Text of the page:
January 3, 2020

When it comes to labor and delivery, you’ve got options. Here’s how to pick the right birthing method.


Having a baby is one of life’s most joyful milestones, but it comes with an array of decisions that go beyond what color to paint the nursery. Birth is deeply personal. Your core values, your hopes and your culture all shape what matters to you most. Everyone approaches it a bit differently, and there’s no single right way to have a baby. It’s important to find providers and a healthcare system that are the right fit.

We asked Ali Sevilla de Cocco, MSN, a certified nurse midwife at Vanderbilt Center for Women’s Health to explain the strengths of the different approaches to pregnancy care offered at an academic medical center like ours. Understanding what’s important to you, and the options available, will help you make a choice that best fits your medical needs and birth plan.

What is team-based care?

You might envision your pregnancy with the same OB-GYN throughout, including during labor and delivery. But increasingly, hospitals are turning to teams to help provide the best care for you and your baby. You may see a midwife, nurse practitioner, resident or attending OB-GYN physician during your pregnancy. You may also see a maternal-fetal medicine specialist, if needed.

In the hospital, team-based care becomes more obvious. For vaginal delivery, an attending midwife and a resident physician are likely the core of your care team. An attending physician is always available should the need arise. For a medically necessary C-section, an experienced OB-GYN leads the procedure. Physicians are trained surgeons, while midwives are experts of labor support. Team-based care encourages all of our providers to perform at the highest ability of their education, certification and experience.

Team-based care is often medically appropriate for women at higher risk of pregnancy complications, which could exist because of multiples, chronic conditions such as diabetes of high blood pressure, or a history of pre-term birth.

What is a midwife-led approach?

Midwives may collaborate with OB-GYNs as part of team-based care or work independently, and they can be found in a hospital setting or birth center. Certified nurse midwives are graduate-level educated and nationally certified healthcare professionals whose scope includes primary care, gynecological and family planning services, preconception care through delivery of a newborn and the postpartum period. Midwives are embraced at Vanderbilt as a critical part of both models of care.

A midwife-led approach, also referred to as total midwifery care, is provided through Vanderbilt University’s School of Nursing Midwives. “One of the hallmarks of midwifery is helping women to make decisions about their healthcare that feel appropriate for both themselves and for their families,” Sevilla de Cocco said. “For women who want a provider to be involved in all aspects of their preconception or their prenatal services and then also labor and delivery and postpartum care, a midwifery model is great for that.”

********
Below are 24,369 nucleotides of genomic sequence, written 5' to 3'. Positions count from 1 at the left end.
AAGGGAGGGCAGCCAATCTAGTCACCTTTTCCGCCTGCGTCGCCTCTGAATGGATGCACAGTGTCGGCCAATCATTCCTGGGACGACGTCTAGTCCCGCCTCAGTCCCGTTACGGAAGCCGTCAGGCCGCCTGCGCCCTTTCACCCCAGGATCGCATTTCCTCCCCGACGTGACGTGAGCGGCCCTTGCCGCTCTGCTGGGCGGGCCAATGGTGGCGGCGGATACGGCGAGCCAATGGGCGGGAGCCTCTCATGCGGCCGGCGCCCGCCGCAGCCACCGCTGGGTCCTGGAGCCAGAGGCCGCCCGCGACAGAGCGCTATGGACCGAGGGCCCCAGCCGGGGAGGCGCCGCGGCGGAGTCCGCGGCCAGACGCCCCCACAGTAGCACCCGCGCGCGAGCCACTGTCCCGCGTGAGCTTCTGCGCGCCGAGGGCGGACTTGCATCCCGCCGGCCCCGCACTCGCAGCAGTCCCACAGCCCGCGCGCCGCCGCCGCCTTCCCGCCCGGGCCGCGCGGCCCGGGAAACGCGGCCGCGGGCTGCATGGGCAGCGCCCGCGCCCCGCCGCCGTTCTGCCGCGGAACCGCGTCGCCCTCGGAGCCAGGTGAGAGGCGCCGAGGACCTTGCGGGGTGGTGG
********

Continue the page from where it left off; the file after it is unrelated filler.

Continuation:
If you choose the midwifery model, you still have access to physicians if needed. If it’s determined that you’ll require a C-section, for example, or if forceps or a vacuum are necessary to aid the delivery, the midwife calls in an attending physician. “Midwives advocate for low intervention when there are no complications,” Sevilla de Cocco explained. “But we are well-equipped to utilize evidence-based interventions and resources when necessary.”

Which birthing method should you choose?

Sevilla de Cocco suggests patients consider two points when making a decision: your level of risk, and your goals.

The midwifery-only plan is more of a low-risk model, she explained. If you have a known medical complication, such as pre-existing insulin-dependent diabetes or chronic hypertension, a team-based approach may be the best fit.

“Some women will think that they’re high risk when really they’re not,” Sevilla de Cocco added. “Some will think, ‘Oh, I had an emergency C-section, so, therefore, I have a high-risk pregnancy with this pregnancy.’ And that is not always the case.” To find out if the midwifery model makes sense for your needs and with your medical history, Sevilla de Cocco suggests making a preconception or initial appointment for a screening at any of the clinics.

If you are low-risk and still aren’t sure which plan to choose, consider your goals. If your aim is to interact with just one provider rather than several and to have a midwife-led labor and delivery, then the midwifery model might be right for you.

Sevilla de Cocco said that physicians and midwives are sometimes physically located in different clinics, but there’s a high level of collaboration among the teams. Patients who begin care with one method and practice but find it’s not the right fit can change their mind. She added, “Our physicians and midwives work together to find the best option for you.”

pregnancy jitters

Find your ideal provider. Explore team-based care at vanderbiltwomenshealth.com or get to know the Vanderbilt University School of Nursing midwives at vanderbiltnursemidwives.org.